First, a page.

For example, the company has converted a Volkswagen Jetta engine in its Woodland Park facility to be “more flexible and more intelligent,” says Sturman. “We removed the mechanical camshaft and the fuel injector and programmed the microprocessor to send instructions to the digital valves so we can open and close other valves that control the fuel, the air and the exhaust based on the program that the microprocessor is executing. Essentially, we’ve removed the mechanical controls that limit the performance, but kept the engine itself the same. This research, along with work we have done on other automotive, truck and stationary engines, proves that retrofits of existing engines are possible.”
Sturman Industries is ready to mass market the products it has developed. “We have invested a lot of our own money as well as money from the Department of Defense and the U.S. Department of Energy and our industry business partners to develop our technologies and systems,” says Carol Sturman. “Now we are at the point of implementation. Part of our approach to date has been to work with industry to utilize our technologies and systems because it has been to their benefit to jump into the future instead of being left behind. We can continue down that path, albeit on a larger and broader scale, by leveraging existing manufacturing capability. Or we can start from scratch, building our own manufacturing capacity. It depends on how fast the technologies need to be implemented – and how much capital can be raised to make that happen. There is no question that we need to get sustainable and practical solutions into the marketplace as quickly as possible.”
But investment in production is hefty, she adds, easily in the range of $100 million as opposed to teaming up with a manufacturer that has the capability. “Either way, it is a substantial investment,” she adds, “but we are ready to find funding and bring our systems to market on a larger scale. Technically, we know where we are and where we need to go. Sturman Industries has been leading the mechanical world into the digital age. Even though we are 20 years ahead of most of the industry, what is required to take these next steps doesn’t take anything exotic. It is still using the internal combustion engine and the manufacturing process, but taking advantage of more sophisticated tools.”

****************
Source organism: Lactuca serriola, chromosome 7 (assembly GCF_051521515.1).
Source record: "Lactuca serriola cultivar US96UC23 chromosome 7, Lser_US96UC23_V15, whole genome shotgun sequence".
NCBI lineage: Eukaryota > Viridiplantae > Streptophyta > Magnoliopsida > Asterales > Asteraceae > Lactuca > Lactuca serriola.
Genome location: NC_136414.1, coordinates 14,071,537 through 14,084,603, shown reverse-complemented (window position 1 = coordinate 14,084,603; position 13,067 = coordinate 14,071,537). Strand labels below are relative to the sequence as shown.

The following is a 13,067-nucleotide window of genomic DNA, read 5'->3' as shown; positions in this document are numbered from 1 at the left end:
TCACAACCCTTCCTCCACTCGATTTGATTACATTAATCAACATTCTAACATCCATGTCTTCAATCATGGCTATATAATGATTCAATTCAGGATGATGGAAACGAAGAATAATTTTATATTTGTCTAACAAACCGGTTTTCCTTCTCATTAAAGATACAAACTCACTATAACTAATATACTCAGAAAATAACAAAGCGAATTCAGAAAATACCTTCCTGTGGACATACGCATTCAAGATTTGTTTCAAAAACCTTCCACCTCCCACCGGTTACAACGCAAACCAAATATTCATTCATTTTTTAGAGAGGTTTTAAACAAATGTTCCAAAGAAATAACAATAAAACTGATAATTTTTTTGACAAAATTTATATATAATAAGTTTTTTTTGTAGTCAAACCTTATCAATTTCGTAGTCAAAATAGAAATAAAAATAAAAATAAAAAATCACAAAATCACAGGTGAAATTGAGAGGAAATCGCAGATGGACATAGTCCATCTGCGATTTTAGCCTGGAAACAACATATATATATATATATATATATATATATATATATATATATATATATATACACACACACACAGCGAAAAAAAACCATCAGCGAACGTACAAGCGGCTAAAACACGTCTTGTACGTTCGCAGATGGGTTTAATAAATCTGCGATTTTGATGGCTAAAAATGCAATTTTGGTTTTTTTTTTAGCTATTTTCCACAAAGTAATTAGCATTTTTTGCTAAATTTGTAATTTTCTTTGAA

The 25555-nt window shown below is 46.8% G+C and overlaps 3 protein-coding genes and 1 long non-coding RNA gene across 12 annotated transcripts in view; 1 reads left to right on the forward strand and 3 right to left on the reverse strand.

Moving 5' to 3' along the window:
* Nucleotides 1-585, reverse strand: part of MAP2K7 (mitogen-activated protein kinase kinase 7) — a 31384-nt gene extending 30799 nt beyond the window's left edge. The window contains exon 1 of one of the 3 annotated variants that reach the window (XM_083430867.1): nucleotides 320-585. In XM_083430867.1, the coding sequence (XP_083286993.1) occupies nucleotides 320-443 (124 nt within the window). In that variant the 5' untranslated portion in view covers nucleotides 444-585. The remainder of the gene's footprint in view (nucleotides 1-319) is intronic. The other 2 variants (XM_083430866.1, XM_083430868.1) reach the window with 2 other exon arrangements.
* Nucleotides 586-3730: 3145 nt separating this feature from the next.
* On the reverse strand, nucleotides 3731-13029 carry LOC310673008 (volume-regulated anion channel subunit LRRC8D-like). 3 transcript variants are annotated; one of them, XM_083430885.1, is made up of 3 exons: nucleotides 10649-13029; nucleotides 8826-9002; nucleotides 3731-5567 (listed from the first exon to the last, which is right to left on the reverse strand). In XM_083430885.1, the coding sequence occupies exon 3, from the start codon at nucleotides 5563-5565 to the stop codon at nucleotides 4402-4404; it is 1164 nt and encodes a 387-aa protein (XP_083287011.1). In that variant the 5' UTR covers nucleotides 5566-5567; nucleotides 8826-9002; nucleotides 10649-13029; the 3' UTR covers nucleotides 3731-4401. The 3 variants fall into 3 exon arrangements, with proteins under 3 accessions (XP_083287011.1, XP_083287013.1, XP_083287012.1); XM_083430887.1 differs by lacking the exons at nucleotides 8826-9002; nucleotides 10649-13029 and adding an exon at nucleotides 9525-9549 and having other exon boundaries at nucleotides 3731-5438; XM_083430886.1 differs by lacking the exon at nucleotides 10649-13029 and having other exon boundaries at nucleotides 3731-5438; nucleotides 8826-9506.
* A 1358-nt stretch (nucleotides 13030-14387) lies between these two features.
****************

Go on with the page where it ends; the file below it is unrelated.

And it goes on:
Eddie Sturman contrasts the marketplace today versus when he developed the digital valve for the space program. “There was leadership at the top and no competition at that time,” he says. “We were able to start something new without having to fight with existing infrastructure. While the infrastructure challenges are greater today, with smart engines and alternative fuels, the transition is happening. There is definitely strong interest.”
He adds that the camless engine and Sturman Industries’ other technologies have two fundamental elements. “One part is the brain – the software to program a microprocessor to do what needs to be done. That is a very big part. It takes time and very highly talented people in the computer world. The other part is the mechanical side. New valves have to be made and installed in engines. We get rid of the camshaft and replace it with small, fast valves that have a lot of flexibility and very precise controls.”
Quips Carol Sturman, “It is rocket science we are talking about, but it doesn’t take rocket science to take the next steps toward commercialization.”
Dan Sullivan assisted with reporting for this article.